RV Electricity – Surge protector types and what they each do


By Mike Sokol

Hey Mike,
I’m looking at purchasing a surge protector for my RV and there seems to be a big difference in price. Many of them are in the $75 to $100 range, while others cost more than $300 or so. Does the extra money buy you more protection, or is that a bunch of advertising malarkey? —Steve S. 

Dear Steve,
That’s a great question.  Here’s a quick review of what surge protectors actually do.

#1  Absorb voltage spikes (surges) that result from nearby lightning strikes, power company line switching, and big electric motors in the area starting and stopping

#2  Provide visual indicators of pedestal outlet miswiring conditions including open-ground and reversed hot-neutral polarity

#3  Monitor over-voltage conditions and open-neutrals, and will shut down the power going to your RV to prevent damage to your appliances and electronics

#4  Monitor under-voltage conditions and shut down the power to protect your air conditioner and refrigerator compressors from over-current damage

#5  Display current usage on each leg of power from the pedestal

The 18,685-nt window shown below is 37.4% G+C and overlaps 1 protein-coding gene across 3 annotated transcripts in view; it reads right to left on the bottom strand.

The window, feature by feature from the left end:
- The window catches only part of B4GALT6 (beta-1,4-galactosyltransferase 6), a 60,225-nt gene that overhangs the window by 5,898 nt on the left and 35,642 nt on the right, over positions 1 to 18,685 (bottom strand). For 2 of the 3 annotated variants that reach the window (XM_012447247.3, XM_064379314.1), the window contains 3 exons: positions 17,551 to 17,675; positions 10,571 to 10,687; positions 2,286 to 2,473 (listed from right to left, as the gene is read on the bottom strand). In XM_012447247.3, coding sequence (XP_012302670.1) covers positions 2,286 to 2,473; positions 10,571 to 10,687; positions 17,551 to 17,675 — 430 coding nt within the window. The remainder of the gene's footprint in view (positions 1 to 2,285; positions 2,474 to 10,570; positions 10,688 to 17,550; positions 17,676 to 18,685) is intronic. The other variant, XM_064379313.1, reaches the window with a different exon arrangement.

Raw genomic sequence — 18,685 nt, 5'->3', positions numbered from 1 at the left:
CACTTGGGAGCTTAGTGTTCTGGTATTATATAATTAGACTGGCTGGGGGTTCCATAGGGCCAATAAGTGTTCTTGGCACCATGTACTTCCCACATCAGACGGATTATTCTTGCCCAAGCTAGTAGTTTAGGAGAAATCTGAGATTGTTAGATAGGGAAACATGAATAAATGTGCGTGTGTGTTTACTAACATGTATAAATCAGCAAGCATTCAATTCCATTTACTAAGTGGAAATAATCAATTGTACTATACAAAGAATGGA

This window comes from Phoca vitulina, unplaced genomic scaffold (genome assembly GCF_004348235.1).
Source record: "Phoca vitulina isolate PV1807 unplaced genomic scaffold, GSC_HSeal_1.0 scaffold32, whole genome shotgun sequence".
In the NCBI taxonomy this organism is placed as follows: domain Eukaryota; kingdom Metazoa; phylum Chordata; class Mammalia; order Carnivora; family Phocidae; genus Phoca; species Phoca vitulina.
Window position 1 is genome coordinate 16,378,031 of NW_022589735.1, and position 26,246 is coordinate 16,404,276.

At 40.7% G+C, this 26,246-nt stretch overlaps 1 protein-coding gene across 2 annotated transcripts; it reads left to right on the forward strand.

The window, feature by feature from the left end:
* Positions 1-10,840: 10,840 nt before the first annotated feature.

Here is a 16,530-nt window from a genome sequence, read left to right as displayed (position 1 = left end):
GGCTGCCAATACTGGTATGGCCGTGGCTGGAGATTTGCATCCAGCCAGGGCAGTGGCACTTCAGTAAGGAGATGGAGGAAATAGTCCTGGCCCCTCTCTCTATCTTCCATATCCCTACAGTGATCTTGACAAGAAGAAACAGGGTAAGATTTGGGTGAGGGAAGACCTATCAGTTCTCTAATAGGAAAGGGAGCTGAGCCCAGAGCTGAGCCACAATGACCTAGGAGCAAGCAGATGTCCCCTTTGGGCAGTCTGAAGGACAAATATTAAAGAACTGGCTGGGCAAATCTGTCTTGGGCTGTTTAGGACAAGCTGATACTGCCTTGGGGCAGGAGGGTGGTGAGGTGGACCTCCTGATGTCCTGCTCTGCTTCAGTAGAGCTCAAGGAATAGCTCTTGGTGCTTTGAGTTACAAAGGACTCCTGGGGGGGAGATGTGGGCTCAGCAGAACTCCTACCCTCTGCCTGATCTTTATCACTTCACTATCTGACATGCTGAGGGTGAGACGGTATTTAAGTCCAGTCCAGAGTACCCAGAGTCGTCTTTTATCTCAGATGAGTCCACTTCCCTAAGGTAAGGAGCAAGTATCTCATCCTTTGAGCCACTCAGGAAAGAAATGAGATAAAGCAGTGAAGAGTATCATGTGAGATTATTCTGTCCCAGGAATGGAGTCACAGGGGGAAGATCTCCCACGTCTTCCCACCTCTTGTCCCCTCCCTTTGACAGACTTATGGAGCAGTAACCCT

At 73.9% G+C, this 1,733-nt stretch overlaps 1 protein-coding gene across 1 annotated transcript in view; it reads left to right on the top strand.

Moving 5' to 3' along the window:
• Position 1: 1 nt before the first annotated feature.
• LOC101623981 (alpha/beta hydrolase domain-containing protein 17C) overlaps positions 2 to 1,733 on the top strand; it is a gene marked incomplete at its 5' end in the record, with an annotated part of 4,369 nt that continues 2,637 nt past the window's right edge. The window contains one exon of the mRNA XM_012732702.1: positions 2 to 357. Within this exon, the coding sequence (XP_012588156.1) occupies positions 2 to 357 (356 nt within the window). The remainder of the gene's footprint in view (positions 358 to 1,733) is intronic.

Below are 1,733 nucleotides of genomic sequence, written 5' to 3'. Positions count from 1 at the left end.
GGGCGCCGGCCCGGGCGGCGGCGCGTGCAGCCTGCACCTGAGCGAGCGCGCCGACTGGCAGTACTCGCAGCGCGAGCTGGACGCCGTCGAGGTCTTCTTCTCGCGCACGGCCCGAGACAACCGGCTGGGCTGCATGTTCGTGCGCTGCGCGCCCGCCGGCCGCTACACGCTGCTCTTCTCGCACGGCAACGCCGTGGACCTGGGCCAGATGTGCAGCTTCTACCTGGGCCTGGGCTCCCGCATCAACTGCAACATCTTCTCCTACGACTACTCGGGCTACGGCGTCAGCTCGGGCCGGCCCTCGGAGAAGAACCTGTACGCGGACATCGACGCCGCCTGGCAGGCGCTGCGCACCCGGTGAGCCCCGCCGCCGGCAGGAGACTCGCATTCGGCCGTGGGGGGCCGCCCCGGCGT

#6  Provide a restart delay in case of power interruption to prevent your air conditioner compressor from attempting a hot-start under head pressure

#7  Detect open-ground conditions which can allow hot-skin/contact-voltage conditions to occur that can be deadly to humans

All of these are good things, but not all surge protectors do all of them. So if you purchase a basic $100 surge protector (like the one on the left), then you get #1 and #2 above. It will protect your RV from voltage spikes (surges) and give you indicator lights that show basic polarity and ground connections. But it can’t disconnect your RV from power if something goes wrong in the middle of the night, and it can’t measure voltage or current usage.

On the other hand, the $300+ Advanced/EMS surge protectors (like the one on the right) can do #1 thru #7 listed above, so they not only protect your RV from voltage spikes (surges) due to nearby lightning strikes and power company switching, they also monitor the pedestal power for under and over-voltage conditions as well as test the ground connection.

And if something goes wrong with the power at any time, they include a big internal relay (called a contactor) which will go “clunk” and disconnect your RV from shore power. This function can save you many thousands of dollars especially if the 30-amp cordset from your RV is plugged into a TT-30 outlet that was accidentally miswired with 240-volts (I get emails about this happening every week). Read about it HERE.